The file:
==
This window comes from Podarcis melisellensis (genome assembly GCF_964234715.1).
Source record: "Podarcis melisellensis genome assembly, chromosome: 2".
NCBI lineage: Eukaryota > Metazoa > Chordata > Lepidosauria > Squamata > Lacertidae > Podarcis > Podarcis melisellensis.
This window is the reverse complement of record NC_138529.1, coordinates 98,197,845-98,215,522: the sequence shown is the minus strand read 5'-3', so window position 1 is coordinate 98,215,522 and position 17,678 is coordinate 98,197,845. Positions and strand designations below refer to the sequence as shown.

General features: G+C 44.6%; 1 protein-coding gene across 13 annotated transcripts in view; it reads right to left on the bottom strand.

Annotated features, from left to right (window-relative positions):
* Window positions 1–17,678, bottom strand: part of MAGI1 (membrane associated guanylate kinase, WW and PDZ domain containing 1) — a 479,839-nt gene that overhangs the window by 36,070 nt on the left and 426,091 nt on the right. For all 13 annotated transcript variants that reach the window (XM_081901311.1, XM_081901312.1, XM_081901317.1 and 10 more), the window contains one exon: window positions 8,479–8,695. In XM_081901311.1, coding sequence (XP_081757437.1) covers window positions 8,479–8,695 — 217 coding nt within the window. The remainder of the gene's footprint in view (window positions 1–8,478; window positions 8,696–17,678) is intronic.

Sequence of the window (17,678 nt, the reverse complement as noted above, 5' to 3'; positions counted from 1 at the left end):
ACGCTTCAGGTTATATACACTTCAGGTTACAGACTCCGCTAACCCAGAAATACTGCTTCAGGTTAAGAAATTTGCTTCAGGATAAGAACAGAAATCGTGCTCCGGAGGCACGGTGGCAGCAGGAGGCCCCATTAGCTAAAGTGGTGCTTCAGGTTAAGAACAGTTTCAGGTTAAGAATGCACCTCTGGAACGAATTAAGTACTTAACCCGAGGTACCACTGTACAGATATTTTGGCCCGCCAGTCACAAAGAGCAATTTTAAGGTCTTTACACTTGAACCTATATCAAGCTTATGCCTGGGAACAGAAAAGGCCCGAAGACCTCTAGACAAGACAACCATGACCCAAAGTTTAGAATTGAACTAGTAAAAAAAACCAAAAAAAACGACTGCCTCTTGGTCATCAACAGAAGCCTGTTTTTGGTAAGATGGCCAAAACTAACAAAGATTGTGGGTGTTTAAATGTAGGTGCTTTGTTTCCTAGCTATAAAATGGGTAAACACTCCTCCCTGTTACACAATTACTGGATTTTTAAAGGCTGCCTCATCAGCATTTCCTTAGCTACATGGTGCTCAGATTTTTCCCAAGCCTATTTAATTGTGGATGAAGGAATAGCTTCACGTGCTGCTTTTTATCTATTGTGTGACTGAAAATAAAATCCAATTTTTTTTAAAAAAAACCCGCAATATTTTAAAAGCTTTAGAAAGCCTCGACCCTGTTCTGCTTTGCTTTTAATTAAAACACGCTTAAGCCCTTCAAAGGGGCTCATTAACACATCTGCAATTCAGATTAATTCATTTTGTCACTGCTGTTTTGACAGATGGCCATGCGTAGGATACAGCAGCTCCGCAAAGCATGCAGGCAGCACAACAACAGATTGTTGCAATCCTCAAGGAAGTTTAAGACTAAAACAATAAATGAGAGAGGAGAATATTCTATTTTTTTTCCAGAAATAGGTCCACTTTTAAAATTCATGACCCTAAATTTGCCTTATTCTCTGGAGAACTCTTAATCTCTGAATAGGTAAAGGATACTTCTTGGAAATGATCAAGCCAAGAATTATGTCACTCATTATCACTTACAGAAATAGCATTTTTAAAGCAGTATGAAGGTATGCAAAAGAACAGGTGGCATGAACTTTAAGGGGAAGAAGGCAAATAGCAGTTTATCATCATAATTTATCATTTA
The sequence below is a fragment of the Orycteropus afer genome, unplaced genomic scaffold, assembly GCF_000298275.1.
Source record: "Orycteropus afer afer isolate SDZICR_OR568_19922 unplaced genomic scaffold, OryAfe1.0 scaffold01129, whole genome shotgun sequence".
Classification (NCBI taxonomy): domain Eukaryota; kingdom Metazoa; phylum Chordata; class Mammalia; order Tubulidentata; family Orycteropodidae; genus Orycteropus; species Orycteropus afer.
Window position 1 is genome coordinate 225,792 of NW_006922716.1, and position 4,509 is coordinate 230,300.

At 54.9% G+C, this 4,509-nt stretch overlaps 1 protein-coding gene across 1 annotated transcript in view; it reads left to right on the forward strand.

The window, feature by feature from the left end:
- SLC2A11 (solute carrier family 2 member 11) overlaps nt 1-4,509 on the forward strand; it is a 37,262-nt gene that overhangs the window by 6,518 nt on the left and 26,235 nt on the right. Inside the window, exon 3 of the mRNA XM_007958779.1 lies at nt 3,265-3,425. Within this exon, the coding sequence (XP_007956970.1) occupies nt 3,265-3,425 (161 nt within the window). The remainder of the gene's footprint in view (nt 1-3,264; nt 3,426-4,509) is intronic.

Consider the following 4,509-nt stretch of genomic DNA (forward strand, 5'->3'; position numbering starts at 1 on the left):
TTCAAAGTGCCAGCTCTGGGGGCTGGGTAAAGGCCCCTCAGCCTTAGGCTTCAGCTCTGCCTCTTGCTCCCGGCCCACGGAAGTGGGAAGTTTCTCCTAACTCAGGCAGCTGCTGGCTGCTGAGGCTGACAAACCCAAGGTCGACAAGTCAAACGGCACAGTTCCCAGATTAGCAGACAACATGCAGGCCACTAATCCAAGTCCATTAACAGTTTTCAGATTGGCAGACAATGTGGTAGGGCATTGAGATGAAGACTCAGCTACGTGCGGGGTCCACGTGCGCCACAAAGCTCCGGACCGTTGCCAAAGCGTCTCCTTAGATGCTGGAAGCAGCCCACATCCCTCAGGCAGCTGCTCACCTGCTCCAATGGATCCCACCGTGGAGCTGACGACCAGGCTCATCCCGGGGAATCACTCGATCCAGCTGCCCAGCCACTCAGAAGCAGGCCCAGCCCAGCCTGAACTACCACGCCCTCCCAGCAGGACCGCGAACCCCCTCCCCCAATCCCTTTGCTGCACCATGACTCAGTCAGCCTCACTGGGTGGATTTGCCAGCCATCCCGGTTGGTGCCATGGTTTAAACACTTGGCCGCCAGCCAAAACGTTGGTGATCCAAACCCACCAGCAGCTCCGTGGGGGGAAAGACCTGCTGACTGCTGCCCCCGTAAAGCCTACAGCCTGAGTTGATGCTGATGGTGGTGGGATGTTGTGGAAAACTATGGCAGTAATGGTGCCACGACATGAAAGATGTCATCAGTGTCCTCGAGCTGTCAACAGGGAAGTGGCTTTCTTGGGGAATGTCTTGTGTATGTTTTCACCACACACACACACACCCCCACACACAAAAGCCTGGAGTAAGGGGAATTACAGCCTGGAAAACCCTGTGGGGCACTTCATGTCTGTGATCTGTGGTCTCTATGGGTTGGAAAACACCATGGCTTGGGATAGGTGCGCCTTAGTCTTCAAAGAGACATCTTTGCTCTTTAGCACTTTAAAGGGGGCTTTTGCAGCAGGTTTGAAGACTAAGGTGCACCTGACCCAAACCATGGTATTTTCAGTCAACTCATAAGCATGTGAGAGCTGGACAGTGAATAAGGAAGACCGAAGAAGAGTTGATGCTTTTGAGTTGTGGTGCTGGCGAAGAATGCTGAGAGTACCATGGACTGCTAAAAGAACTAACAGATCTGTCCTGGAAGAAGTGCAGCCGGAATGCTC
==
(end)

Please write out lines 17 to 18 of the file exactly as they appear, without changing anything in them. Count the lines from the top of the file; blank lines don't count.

Consider the following 4,509-nt stretch of genomic DNA (forward strand, 5'->3'; position numbering starts at 1 on the left):
TTCAAAGTGCCAGCTCTGGGGGCTGGGTAAAGGCCCCTCAGCCTTAGGCTTCAGCTCTGCCTCTTGCTCCCGGCCCACGGAAGTGGGAAGTTTCTCCTAACTCAGGCAGCTGCTGGCTGCTGAGGCTGACAAACCCAAGGTCGACAAGTCAAACGGCACAGTTCCCAGATTAGCAGACAACATGCAGGCCACTAATCCAAGTCCATTAACAGTTTTCAGATTGGCAGACAATGTGGTAGGGCATTGAGATGAAGACTCAGCTACGTGCGGGGTCCACGTGCGCCACAAAGCTCCGGACCGTTGCCAAAGCGTCTCCTTAGATGCTGGAAGCAGCCCACATCCCTCAGGCAGCTGCTCACCTGCTCCAATGGATCCCACCGTGGAGCTGACGACCAGGCTCATCCCGGGGAATCACTCGATCCAGCTGCCCAGCCACTCAGAAGCAGGCCCAGCCCAGCCTGAACTACCACGCCCTCCCAGCAGGACCGCGAACCCCCTCCCCCAATCCCTTTGCTGCACCATGACTCAGTCAGCCTCACTGGGTGGATTTGCCAGCCATCCCGGTTGGTGCCATGGTTTAAACACTTGGCCGCCAGCCAAAACGTTGGTGATCCAAACCCACCAGCAGCTCCGTGGGGGGAAAGACCTGCTGACTGCTGCCCCCGTAAAGCCTACAGCCTGAGTTGATGCTGATGGTGGTGGGATGTTGTGGAAAACTATGGCAGTAATGGTGCCACGACATGAAAGATGTCATCAGTGTCCTCGAGCTGTCAACAGGGAAGTGGCTTTCTTGGGGAATGTCTTGTGTATGTTTTCACCACACACACACACACCCCCACACACAAAAGCCTGGAGTAAGGGGAATTACAGCCTGGAAAACCCTGTGGGGCACTTCATGTCTGTGATCTGTGGTCTCTATGGGTTGGAAAACACCATGGCTTGGGATAGGTGCGCCTTAGTCTTCAAAGAGACATCTTTGCTCTTTAGCACTTTAAAGGGGGCTTTTGCAGCAGGTTTGAAGACTAAGGTGCACCTGACCCAAACCATGGTATTTTCAGTCAACTCATAAGCATGTGAGAGCTGGACAGTGAATAAGGAAGACCGAAGAAGAGTTGATGCTTTTGAGTTGTGGTGCTGGCGAAGAATGCTGAGAGTACCATGGACTGCTAAAAGAACTAACAGATCTGTCCTGGAAGAAGTGCAGCCGGAATGCTC